My name is Albertina. I am 18 years old. I live in Zambia with my mother, my grandmother and my siblings.
I have been a sponsored child with ChildFund since I was five years old.
When I grew up, I realised I wanted to be involved in activities for young people and so I became a peer educator with ChildFund in 2013.
As a peer educator I hold meetings where I educate people in my community. I talk with and mentor people in my same age group about things like early marriage, early pregnancy, staying in school, etc.
At school, what I saw was bad. It troubled me. The majority of children who were married at my school dropped out in Grade 6. They did not continue to high school.
It hurt to see that. Although you start school at the same time and you started as many, only two or three of you complete your education.
Of all my friends who I started school with, all of them have dropped out of school. They have all married early and started having children. I saw this practice was harmful.
We all have many problems, but when you look at the girls who dropped out and got married, they have more problems.
Children who are married do not get to do the things they desire and accomplish their goals.
I believe that every person has things to be accomplished in their life.
I want to pursue journalism so that I can continue what I’m doing in the community. By working in the media, I’ll be able to reach more people than I can right now.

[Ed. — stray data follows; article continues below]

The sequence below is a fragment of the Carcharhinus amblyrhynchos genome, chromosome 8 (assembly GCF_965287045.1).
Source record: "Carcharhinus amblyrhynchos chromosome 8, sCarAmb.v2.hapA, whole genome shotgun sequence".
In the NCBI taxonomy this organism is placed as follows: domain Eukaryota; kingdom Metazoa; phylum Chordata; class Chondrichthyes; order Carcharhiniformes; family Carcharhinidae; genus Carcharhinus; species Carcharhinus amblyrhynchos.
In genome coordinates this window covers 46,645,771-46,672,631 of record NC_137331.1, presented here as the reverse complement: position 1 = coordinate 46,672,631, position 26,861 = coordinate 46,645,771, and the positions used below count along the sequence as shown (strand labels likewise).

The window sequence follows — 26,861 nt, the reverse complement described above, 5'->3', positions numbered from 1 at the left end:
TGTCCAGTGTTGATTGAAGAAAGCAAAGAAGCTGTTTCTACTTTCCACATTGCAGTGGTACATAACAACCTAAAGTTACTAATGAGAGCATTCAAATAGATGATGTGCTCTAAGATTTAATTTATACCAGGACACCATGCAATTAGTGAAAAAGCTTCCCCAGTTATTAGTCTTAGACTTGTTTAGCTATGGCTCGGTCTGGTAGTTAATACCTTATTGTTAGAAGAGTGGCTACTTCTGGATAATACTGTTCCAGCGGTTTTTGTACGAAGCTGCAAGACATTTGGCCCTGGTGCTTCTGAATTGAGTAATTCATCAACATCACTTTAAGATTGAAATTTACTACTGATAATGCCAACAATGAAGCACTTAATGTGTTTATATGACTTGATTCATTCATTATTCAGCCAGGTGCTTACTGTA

By the time Fenny was 10 years old, she had come close to death more than once.
One time, she thought her time had really come.
She was feverish, shivering and too weak to walk. “I was very sick,” Fenny (pictured above) says. “That’s when mummy carried me to the ChildFund office to get tested.”
A trained ChildFund Zambia volunteer diagnosed Fenny with malaria and referred her to the local health clinic for urgent treatment. This story details her experience with malaria, how she was nursed back to health, and the life-saving power of a single net.
Malaria and a brush with death
On the way to the clinic, it started pouring down with rain, and Fenny started to lose hope.
“We got soaked,” Fenny says. “I thought then that my time had come to die, but mummy said whether we are soaked or not, we are going to the clinic.”
Upon seeing Fenny’s condition, the long line of people waiting at the clinic let Fenny and her mother Gertrude pass.
Fenny was given anti-malarial medication and after days of rest, she eventually recovered.
“It was a day I’ll never forget,” Fenny, now 12, says. “I thought the time had come for me to die, but within the shortest period of time I was back to normal.”
A deadly disease
Gertrude says her whole family, including Fenny – the second youngest of six children – suffered from malaria multiple times a year.
Their home in rural Zambia is close to a small river and surrounded by wild grassland, a prime breeding ground for malaria-infected mosquitoes, especially during the wet season.
There is nowhere else for the family to go; they have lived here for most of their lives and rely on a small piece of land nearby where they grow vegetables such as tomatoes and okra to earn an income.